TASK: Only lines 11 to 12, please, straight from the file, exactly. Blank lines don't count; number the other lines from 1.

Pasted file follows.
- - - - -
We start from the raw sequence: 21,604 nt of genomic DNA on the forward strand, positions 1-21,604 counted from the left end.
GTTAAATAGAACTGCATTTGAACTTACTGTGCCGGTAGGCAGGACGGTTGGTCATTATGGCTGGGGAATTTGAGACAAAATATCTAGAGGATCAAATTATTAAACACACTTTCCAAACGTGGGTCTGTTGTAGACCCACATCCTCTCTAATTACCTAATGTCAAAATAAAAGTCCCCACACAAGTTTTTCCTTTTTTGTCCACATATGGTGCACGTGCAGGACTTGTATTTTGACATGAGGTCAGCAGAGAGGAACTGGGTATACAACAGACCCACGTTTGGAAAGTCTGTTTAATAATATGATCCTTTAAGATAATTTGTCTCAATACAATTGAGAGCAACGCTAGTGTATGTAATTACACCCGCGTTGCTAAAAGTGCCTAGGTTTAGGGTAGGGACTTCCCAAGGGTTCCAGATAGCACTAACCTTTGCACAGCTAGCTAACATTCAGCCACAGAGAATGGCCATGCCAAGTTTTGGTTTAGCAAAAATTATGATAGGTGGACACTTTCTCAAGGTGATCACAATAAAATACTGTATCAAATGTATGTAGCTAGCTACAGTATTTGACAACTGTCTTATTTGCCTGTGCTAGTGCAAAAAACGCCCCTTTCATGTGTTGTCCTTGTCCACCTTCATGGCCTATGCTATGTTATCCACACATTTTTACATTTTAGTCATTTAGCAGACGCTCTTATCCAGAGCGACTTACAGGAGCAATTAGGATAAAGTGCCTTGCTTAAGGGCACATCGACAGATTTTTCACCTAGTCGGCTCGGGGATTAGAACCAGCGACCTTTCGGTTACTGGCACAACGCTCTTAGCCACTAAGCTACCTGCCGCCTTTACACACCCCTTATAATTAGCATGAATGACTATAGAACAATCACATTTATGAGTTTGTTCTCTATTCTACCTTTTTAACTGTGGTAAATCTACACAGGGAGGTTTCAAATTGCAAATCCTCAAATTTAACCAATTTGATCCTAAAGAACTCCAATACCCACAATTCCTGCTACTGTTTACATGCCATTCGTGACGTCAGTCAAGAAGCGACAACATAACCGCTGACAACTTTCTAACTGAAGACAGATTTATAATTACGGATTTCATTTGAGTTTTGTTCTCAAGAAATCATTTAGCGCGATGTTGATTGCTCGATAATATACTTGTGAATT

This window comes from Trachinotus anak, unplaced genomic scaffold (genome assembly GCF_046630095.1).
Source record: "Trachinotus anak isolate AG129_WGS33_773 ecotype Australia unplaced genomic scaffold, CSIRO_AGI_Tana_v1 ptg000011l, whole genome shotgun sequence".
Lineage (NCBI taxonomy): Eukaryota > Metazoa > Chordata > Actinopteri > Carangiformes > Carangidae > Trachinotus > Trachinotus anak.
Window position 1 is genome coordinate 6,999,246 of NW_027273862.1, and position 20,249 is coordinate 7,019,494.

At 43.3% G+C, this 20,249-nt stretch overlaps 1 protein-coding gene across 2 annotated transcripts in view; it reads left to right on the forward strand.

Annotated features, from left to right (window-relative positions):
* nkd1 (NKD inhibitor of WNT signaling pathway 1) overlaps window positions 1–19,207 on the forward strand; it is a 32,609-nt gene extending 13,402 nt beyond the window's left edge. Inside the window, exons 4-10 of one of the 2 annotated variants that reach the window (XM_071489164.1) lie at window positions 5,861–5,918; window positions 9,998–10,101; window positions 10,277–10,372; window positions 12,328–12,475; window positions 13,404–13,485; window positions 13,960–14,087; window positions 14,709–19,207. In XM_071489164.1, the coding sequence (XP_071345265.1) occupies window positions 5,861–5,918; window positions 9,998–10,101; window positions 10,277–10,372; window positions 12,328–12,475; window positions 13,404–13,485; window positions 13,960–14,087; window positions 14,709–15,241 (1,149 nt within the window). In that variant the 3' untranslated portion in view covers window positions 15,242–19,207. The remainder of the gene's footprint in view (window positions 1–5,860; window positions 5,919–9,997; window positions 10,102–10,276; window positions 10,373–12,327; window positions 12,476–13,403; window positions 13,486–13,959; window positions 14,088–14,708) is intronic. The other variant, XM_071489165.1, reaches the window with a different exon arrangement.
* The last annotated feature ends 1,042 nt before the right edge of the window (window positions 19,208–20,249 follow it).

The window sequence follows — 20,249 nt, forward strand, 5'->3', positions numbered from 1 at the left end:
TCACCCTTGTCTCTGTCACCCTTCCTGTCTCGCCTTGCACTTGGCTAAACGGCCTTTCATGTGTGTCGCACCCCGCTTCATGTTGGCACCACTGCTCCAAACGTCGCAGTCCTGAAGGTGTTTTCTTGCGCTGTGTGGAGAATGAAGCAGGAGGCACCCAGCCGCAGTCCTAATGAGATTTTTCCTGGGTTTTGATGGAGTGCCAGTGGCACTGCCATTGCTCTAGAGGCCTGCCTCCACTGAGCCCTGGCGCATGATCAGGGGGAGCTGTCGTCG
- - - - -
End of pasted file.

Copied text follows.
The window sequence follows — 20,249 nt, forward strand, 5'->3', positions numbered from 1 at the left end:
TCACCCTTGTCTCTGTCACCCTTCCTGTCTCGCCTTGCACTTGGCTAAACGGCCTTTCATGTGTGTCGCACCCCGCTTCATGTTGGCACCACTGCTCCAAACGTCGCAGTCCTGAAGGTGTTTTCTTGCGCTGTGTGGAGAATGAAGCAGGAGGCACCCAGCCGCAGTCCTAATGAGATTTTTCCTGGGTTTTGATGGAGTGCCAGTGGCACTGCCATTGCTCTAGAGGCCTGCCTCCACTGAGCCCTGGCGCATGATCAGGGGGAGCTGTCGTCG